It was no surprise when I sat down with Gabriel Ibitoye this week to find that he still has Thierry Henry’s picture as screensaver on his phone. He is a boy from London.
‘This has been my background since 2015 and I’m not changing it until Arsenal win the league!’ he told me, as we met in his local cafe in Bristol.
I hope it will be this year… then I will replace Bukayo Saka and Gabriel Martinelli! Flowing football, young players expressing themselves on the pitch, a young manager, it’s class.’
Bristol’s Gabriel Ibitoye talks to former teammate Mike Brown about his rugby career so far
Coming into Harlequins a few years ago, Gabriel — or ‘Gabs’ as I know him — was a player who wanted to express himself on the pitch. He had a serious X factor. Physically he was ripped and he sidelined us all in training as a teenager.
He was an exciting talent – named as Eddie Jones’s England apprentice alongside Marcus Smith – but disappeared from the face of English rugby for several years. Now he’s back, tearing it up for Bristol, and I want to ask him about his time in France and Tel Aviv.
‘I’ve lived in south London all my life and I felt the time was right to give myself a challenge,’ he told me. ‘You grow up so fast. Things in France didn’t really go according to plan because I had a few injuries. I came back in June 2021 and didn’t play a match between June and November.
‘I’m about to join Glasgow at the end of November. The SRU intervened as they had a quota on the number of Scottish players so it was blocked. The next day I flew to Tel Aviv. Demetri Catrakilis, our old mate from Quins, was teaching there and called me.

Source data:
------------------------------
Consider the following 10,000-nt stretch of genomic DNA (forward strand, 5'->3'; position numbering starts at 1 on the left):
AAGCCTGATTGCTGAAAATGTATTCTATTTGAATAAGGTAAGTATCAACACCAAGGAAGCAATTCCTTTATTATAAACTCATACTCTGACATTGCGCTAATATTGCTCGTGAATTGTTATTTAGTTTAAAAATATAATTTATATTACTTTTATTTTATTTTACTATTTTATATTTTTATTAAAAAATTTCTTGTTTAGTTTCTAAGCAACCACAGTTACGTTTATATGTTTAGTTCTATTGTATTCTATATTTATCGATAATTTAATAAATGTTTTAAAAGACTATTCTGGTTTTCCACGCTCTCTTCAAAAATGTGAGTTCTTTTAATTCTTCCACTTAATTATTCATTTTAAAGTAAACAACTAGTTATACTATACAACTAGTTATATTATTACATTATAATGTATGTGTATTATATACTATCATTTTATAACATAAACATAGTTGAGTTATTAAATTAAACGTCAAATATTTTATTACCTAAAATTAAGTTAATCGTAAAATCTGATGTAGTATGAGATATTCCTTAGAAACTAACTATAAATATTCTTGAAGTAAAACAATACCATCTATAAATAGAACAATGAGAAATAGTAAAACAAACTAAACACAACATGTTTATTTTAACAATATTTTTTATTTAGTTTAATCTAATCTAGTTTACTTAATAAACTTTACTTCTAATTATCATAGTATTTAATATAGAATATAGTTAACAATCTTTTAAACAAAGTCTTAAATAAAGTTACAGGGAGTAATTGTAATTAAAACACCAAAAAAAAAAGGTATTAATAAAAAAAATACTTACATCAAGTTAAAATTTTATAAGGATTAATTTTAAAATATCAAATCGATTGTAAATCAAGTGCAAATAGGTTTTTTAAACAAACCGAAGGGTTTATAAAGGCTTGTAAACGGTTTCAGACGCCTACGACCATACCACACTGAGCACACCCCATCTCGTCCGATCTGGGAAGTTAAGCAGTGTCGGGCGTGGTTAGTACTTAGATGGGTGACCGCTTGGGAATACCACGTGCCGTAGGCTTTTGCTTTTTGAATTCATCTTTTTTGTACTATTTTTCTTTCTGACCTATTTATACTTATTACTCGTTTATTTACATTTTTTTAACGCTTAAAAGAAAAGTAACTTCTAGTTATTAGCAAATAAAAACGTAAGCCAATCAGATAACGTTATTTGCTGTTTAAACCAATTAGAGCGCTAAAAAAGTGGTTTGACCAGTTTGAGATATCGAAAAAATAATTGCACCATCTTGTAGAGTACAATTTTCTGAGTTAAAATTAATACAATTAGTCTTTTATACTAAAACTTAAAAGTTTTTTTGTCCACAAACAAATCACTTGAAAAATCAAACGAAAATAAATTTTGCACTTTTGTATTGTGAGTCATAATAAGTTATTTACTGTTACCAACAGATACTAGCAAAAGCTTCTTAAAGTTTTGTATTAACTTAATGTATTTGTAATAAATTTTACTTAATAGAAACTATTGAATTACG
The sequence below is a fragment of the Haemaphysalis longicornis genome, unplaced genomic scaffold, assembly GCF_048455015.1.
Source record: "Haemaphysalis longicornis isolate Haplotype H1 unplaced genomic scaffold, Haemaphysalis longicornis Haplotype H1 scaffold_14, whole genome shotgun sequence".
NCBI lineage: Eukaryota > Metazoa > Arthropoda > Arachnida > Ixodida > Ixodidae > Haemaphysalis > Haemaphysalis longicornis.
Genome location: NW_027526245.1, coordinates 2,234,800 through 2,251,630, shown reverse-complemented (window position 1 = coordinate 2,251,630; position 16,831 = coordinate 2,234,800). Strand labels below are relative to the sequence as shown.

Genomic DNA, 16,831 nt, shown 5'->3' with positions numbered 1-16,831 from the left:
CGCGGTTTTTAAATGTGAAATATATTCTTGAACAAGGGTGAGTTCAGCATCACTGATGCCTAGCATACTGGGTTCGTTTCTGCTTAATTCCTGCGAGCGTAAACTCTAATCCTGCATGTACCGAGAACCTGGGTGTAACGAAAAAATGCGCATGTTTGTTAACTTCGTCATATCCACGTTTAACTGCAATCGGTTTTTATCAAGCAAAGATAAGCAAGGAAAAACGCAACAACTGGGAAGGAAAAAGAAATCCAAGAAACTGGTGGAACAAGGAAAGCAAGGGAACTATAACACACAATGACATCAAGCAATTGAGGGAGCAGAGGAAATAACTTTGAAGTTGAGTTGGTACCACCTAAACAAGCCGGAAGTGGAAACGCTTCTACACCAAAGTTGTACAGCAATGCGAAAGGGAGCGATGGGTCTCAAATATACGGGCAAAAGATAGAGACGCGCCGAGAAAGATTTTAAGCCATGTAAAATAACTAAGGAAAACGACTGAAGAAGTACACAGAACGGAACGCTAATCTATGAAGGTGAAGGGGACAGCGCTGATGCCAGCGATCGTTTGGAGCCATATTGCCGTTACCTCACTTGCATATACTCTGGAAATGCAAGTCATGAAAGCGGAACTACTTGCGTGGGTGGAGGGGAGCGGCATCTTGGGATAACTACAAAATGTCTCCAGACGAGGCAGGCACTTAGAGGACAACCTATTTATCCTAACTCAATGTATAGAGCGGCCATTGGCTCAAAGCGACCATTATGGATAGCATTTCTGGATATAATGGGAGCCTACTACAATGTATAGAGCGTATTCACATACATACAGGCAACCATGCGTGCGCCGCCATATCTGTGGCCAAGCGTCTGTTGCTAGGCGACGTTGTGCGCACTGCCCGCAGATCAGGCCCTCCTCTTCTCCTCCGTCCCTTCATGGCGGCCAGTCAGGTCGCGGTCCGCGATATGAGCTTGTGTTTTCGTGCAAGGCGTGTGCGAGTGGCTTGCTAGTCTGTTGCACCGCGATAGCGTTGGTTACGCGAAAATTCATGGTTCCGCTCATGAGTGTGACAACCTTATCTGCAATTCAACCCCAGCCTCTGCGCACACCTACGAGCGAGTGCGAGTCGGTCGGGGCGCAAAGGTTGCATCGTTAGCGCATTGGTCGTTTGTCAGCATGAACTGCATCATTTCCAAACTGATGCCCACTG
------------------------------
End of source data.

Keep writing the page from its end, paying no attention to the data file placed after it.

‘Everyone there was rejected in some way. Fijians, South Africans, English. We got together and thought, ‘You know, let’s give it a go’. There were some guys from the Israeli army who just took it. They will give 110 percent. They have spoken Hebrew all their lives but they try to speak English on the pitch. It was the best rugby experience of my life. No pressure, going out to eat and sing, learning about different cultures.’
Gabs is always easy to get along with. We have different characters. He can fit into most environments – and would be an asset to most teams in Europe – and I’d like to know if it’s difficult to step away from the spotlight in such a big way.
Ibitoye is in beast mode at the moment for Bristol and will soon get a chance for England
‘We play all over the place,’ he says. ‘Russia, South Africa, Portugal. Our first match was in Georgia, in the same stadium where I played in the 2017 Junior World Cup. I was nominated for young player of the year after that. I never thought I’d be back in that stadium, vying for work.
‘I came to Georgia for the first game and Pat Lam texted me in October asking for a chat about Bristol. That gave me some peace of mind. I was relieved because I had been out of the game for almost two years. After the first game I thought, ‘F***, how am I going to get back to that level?’ I didn’t have a pre-season, didn’t do any tackling. It was a slog, it was hard, but Demitri always believed in me.